The video world is changing. If you thought you'd never be able to have a cinema lens because you couldn't afford it, think again, because Fujifilm just released their Fujinon MK 18-55mm T2.9 zoom glass. It will surprise you with its features and price tag.
Cinema lenses are quite a different beast both inside and out. Glass is the most important element in the photography and video ecosystems. For video, the requirements for lens quality and features are much higher, as is the intolerance to optical defects.
An affordable product in the cinema lenses market is a glass that is in the sub-$5,000 price range. This is what cinema primes usually cost. The price of a zoom lens is often way higher because there are many more required features. Zoom lenses for video should not change their size when changing the focal length, nor should they have to change focus based on changes to focal length (the parfocal property). The zoom movement has to be smooth from beginning to end without any jump we see in still lenses.
Here comes the great news. Fujinon MK 18-55 T2.9 zoom lens is capable of all that and is available for preorder for only $3,799 at B&H. I say, "only," because it's an incredibly low price compared to other high-end zoom lenses.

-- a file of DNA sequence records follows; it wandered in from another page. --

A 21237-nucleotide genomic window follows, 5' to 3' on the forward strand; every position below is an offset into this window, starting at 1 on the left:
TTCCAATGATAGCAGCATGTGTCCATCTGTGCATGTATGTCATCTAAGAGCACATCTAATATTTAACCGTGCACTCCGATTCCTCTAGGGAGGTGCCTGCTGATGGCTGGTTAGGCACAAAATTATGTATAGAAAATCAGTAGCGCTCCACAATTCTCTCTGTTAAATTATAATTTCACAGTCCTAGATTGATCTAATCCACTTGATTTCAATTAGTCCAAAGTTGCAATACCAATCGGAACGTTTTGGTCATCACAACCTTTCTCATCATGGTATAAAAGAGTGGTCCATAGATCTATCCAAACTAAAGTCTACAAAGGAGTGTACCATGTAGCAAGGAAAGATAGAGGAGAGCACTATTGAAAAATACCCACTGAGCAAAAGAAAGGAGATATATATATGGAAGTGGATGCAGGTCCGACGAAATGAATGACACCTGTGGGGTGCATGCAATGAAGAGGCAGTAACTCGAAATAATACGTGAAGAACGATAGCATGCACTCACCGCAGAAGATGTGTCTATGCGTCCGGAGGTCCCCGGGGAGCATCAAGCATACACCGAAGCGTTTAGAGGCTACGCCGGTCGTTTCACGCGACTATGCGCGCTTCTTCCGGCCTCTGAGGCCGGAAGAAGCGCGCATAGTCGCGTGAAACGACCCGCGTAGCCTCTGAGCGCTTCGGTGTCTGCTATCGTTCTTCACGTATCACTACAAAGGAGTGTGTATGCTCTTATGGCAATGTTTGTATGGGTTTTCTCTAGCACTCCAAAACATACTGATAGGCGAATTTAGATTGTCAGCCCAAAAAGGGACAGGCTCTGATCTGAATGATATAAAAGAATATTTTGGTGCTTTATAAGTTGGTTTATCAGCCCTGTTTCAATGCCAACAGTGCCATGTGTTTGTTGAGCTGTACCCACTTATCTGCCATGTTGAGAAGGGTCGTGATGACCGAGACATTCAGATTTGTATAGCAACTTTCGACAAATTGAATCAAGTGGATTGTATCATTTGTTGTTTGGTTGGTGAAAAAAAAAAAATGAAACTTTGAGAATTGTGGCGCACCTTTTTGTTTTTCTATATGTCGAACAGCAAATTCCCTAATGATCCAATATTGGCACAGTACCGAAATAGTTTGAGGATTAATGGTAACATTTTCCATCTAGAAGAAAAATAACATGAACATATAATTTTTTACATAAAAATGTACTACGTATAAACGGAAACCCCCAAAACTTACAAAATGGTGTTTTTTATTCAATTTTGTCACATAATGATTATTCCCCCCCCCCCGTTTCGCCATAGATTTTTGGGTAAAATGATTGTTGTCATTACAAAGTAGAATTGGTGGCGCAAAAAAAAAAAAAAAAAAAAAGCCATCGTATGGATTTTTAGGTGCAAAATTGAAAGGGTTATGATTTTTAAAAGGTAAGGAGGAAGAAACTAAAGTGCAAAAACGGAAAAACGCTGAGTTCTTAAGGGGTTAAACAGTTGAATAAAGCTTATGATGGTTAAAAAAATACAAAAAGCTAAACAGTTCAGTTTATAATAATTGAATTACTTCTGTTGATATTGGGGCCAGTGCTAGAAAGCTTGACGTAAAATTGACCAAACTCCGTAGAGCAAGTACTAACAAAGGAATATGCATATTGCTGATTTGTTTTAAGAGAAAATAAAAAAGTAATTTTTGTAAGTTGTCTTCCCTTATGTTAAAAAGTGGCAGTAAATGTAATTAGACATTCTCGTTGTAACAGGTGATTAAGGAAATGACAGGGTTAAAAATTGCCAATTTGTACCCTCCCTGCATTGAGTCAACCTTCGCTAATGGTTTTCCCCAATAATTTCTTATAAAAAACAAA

These are some of the features of the lens:
- Designed for 4K video
- Compatible with a Super 35mm/APS-C sensor
- Comes with an E-mount, i.e. it will natively work with Sony cameras
- Fujifilm says it doesn't have any lens breathing
- Zoom is nice and smooth
- Macro focusing capability at the flip of a switch (impressive feature for that price)
- Lightweight and compact (less than one kilogram)
- The lens is parfocal
- Has a flange focal length adjustment mechanism (in case you use it with adapters on other camera mounts)
Here is a test footage by Phillip Bloom:
In another video, Phillip Bloom discusses the features of the lens:
I am quite excited to see such a product on the market because this opens the possibilities of the low-budget filmmakers to finally own cinema zoom glass.
Oh, and if you think still lenses are just fine, read my other article about the differences between cinema and stills glass.